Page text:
“I was devastated,” Lucas said Thursday, sitting next to her sister, Joanne Bertrand, outside their camper on the NHMS grounds. Bertrand, a first-time visitor to NHMS, said her sister even considered giving up the tradition altogether.

The speedway is trying to retain September regulars like Lucas and shift their habits to becoming July attendees.

NHMS Executive Vice President and General Manager David McGrath and his staff have spent the last year combing through data week-by-week to see how their ticket sales for the July race match up with last summer’s event. He says the numbers are positive, an uptick of about 4 percent.

The data also showed that while many racing fans attend both races, the two dates largely attract different crowds.

“We have really mined the data from our September database to get those fans to buy a ticket to the July race,” McGrath said. “That’s been successful, but there’s still room to grow. We’re not where we’d like to be. It’s still a significant windfall that we could gain back, those that bought September for many, many years.”

McGrath said the speedway has reached out directly to many of its September regulars with phone calls and emails.

Their advertising campaign is also directed toward the September fans, emphasizing that this is their only chance to watch NASCAR’s top division race in New Hampshire. Newspaper print ads jump off the page telling readers “DON’T MISS NEW ENGLAND’S ONLY RACE!”

“What I would say to a fan that has their heels dug in against the July race is ‘don’t let your one chance to be here, to see the stars of the sport, 40 of the best drivers in the world, the highest level of this sport, your one time of year, don’t miss that opportunity,’ ” McGrath said. “As great as television coverage is, and as great as the online capabilities of our sport are today, you get one shot now to have them in your backyard.”

The sport has seen a drop in live attendance across all of its tracks over the last several years. A look at the stands on Sundays makes that fact clear. The grandstands used to hold 94,000 spectators. After the seats on the north end of the track, near turns 3 and 4, were removed, the capacity dropped to 74,000.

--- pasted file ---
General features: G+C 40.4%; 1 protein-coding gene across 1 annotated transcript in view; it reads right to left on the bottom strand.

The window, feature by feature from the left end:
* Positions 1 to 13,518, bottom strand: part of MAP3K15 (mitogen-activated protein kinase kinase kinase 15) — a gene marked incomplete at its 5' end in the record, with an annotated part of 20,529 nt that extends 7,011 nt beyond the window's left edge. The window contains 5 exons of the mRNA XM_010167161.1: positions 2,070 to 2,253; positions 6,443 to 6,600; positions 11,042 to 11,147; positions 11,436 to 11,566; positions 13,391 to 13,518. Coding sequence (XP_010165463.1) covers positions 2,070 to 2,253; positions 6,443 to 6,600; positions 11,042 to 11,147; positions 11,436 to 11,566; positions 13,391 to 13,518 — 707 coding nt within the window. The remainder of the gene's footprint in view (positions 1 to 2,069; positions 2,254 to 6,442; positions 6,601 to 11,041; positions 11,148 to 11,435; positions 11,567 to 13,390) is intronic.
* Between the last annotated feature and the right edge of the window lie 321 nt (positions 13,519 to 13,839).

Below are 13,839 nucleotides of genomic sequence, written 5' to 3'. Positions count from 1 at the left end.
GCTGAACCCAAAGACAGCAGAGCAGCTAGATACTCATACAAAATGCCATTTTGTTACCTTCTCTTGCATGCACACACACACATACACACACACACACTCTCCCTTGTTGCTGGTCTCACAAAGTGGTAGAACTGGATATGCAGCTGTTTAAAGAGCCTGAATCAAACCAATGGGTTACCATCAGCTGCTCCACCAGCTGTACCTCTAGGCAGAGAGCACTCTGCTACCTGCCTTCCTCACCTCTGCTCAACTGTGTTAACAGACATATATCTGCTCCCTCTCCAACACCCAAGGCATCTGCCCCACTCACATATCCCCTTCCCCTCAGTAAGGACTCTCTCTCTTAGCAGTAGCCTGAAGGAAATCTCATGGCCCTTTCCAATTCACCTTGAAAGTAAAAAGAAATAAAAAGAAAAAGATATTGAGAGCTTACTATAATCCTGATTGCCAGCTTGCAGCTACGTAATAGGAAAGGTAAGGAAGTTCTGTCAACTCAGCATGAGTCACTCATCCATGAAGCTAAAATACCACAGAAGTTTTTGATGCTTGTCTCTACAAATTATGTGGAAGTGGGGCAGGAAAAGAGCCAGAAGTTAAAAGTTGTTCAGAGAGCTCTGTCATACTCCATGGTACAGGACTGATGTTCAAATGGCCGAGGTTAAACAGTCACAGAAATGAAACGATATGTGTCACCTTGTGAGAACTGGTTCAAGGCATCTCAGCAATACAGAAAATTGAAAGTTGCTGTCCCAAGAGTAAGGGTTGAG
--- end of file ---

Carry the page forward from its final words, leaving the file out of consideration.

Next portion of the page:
Lucas has noticed the depleting crowds from her seat and in the ticket-buying process.

“When I first tried to get tickets here, I couldn’t get tickets,” Lucas said. “They were sold out. It was like you had to wait for someone to die. Now they’re giving you breaks on tickets and stuff. I’ve definitely noticed a big difference, especially in the crowds. Last year there was nobody around me and my husband. We probably had six open seats on either side of us. That’s never happened before.”

The track has responded to this change by adding new features around the property, including hospitality tents and wait service in certain sections of the grandstands.

Camping is the main attraction for Lucas and Bertrand, and this is their first year trying it out. Lucas said she usually drives up on Saturdays and Sundays to tailgate, but now she’s thinking about getting her own camper.

“We thought we’d give July a try,” Lucas said. “I just love racing and coming for the races. I love the camping part of it. It’s been an exceptional experience. The staff is very friendly – they’ll come around and check if you need anything.”

That is the kind of review McGrath is hoping to hear from fans this weekend. He’s optimistic about the future and bringing more September fans to the track in July, but that may take time.

“I believe in my heart, because I’ve seen it at other speedways, it takes a little bit of time but you can create more momentum with the one race,” he said. “Unfortunately, it’s not like flipping a switch. I’d like it to be, but it’s not.”

(Nick Stoico can be reached at nsotico@cmonitor.com or on Twitter @NickStoico.)